Cost of Living in Vancouver

 

 

Albeit Vancouver’s rank as one of the most livable cities in the world, it is the second most expensive place to live in Canada.

Accommodation

With expensive house prices in Vancouver, renting has become a more viable option. The terms of the contract are 12 months and most homes are unfurnished. Monthly rent for 1 bedroom flat with an attached bathroom costs C$ 875 – 400 while monthly rent for a 2 bedroom fully furnished flat costs C$ 12,950 – 1495, while monthly rent for a 3 bedroom fully-furnished flat cost C$ 24,995 – 1895 or higher.

Expats can check rental vacancies online using sites such as the Province, the Vancouver Sun and community newspapers such as van.net and renthome.ca.

Buying a property

Among Canadian cities, Vancouver has the least affordable housing. Buying a two storey home in Calgary can only cost CAD$427,067 compared to CAD$917,500 in Vancouver.

The average cost per square meter of purchasing apartments in the districts of Kitsilano, West Point Grey, West End, Yale Town, Coal Harbour and Gastown is approximately USD$6,751 for 50-square meter apartment, USD$7,224.00 for an 85-square meter apartment, USD$8,280 for a 120-square meter apartment and USD$12,492 for a 200-square meter apartment.

Utilities

BC Hydro is one of the largest electric utilities in Canada that sends electric bills every two months. Costs of electricity bills vary on the size of one's home and the usage of heater. If the heater is powered by electricity, expect to get a bi-monthly bill of CAD$120-$600.

Terasen Gas is a private company that supplies residential gas in Vancouver and is regulated by British Columbia Utilities Commission. The cost of gas is approximately CAD$50-$100.00 per month. Bell Canada Shaw and Telus are some of the satellite and cable providers in Vancouver. Cable prices vary depending on the packages; prices can start at CAD$30 monthly.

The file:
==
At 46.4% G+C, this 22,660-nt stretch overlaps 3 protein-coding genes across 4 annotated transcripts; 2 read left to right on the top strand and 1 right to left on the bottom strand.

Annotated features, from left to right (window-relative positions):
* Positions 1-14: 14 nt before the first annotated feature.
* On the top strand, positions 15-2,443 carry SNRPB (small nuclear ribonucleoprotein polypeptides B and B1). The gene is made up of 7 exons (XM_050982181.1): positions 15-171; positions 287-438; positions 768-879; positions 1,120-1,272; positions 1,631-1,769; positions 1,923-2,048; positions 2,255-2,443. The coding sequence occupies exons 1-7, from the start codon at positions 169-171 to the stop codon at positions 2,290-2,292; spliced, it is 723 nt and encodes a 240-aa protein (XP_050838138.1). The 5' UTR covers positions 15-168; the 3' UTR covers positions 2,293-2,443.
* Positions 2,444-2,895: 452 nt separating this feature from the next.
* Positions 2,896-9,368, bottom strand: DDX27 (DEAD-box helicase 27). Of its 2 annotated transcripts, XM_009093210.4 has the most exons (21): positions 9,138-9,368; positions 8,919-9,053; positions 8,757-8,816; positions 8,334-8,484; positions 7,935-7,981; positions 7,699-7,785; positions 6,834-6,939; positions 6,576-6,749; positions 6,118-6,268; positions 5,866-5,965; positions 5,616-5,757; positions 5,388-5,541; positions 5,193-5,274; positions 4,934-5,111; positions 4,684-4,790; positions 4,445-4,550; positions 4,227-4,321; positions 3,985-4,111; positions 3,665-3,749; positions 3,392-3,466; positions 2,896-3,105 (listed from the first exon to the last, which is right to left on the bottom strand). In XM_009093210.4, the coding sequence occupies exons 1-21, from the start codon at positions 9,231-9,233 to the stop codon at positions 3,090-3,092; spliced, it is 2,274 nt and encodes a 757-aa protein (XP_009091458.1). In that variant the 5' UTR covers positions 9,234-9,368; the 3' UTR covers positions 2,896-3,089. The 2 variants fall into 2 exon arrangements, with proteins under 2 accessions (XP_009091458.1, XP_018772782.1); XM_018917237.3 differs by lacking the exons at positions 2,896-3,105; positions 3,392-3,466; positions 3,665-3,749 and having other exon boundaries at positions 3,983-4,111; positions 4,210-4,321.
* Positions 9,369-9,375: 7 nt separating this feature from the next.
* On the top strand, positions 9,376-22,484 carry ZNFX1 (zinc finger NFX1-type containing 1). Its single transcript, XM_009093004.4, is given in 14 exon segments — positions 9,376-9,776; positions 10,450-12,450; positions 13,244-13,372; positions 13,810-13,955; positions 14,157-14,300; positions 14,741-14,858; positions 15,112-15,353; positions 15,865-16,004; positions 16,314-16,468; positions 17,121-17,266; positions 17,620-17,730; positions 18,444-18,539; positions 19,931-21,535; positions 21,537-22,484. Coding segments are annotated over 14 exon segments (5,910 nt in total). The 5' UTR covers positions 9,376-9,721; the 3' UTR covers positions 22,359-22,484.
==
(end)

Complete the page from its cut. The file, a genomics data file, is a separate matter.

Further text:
Internet connections in BC are mostly high-speed broadband or DSL connections. Costs for monthly Internet are at CAD$40- $60. Expats will find hundreds of Internet cafes in downtown Vancouver where rates range from CAD$2-$4 per hour.

Food

For a dozen of eggs (large), the cost is around CAD$3.00 (USD$2.83) while a kilogram of white loaf bread costs CAD$3.50 (USD$2.36). Vegetable such as tomatoes, lettuce, sprouts and spinach cost around CAD$5.00 (USD$4.72) per kilogram. Flour and sugar are at USD$4.00 (USD$3.77) per kilogram. A 125 grams of instant coffee costs CAD$0.75 (USD$0.71) and a 500 grams ground coffee costs CAD$5.00 (USD$4.72).

Dining out in a restaurant is pricey; for a three-course meal, get ready to pay around CAD$50.00 (USD$47.15) with one daily meal in the business district costing C$19 and a dinner out for two in Italian restaurant with wine and dessert costing C$106. Fast food meals are still a cheapskate choice at CAD$6.00 (USD$5.66) with 1 Big Mac Meal costing C$50 – 80.

When dining in restaurants, there is no service charge, but tipping is encouraged.

Transport

Vancouver's comprehensive public transportation is managed by Translink, which operates an integrated bus system, rapid transit (SkyTrain) and passenger ferry (SeaBus). A monthly ticket for public transport costs C$98 while one inner city bus ticket costs C$2.75 - 3.75. Owning a car in Vancouver can be expensive. Add to that the increasing price of gasoline that ranges between CAD$1.20 to CAD$1.49 per liter depending on the octane preferred.

 

 

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